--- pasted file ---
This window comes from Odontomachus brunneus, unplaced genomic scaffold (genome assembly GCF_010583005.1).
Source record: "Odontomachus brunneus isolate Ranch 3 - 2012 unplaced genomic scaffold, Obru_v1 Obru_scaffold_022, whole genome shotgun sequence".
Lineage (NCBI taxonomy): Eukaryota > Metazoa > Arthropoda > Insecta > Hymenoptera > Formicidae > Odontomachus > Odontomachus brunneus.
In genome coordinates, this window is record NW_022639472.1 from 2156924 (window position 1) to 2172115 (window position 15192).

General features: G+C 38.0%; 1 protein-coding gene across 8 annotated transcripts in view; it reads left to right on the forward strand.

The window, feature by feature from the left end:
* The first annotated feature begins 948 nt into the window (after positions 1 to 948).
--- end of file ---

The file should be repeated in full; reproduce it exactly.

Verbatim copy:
This window comes from Odontomachus brunneus, unplaced genomic scaffold (genome assembly GCF_010583005.1).
Source record: "Odontomachus brunneus isolate Ranch 3 - 2012 unplaced genomic scaffold, Obru_v1 Obru_scaffold_022, whole genome shotgun sequence".
Lineage (NCBI taxonomy): Eukaryota > Metazoa > Arthropoda > Insecta > Hymenoptera > Formicidae > Odontomachus > Odontomachus brunneus.
In genome coordinates, this window is record NW_022639472.1 from 2156924 (window position 1) to 2172115 (window position 15192).

General features: G+C 38.0%; 1 protein-coding gene across 8 annotated transcripts in view; it reads left to right on the forward strand.

The window, feature by feature from the left end:
* The first annotated feature begins 948 nt into the window (after positions 1 to 948).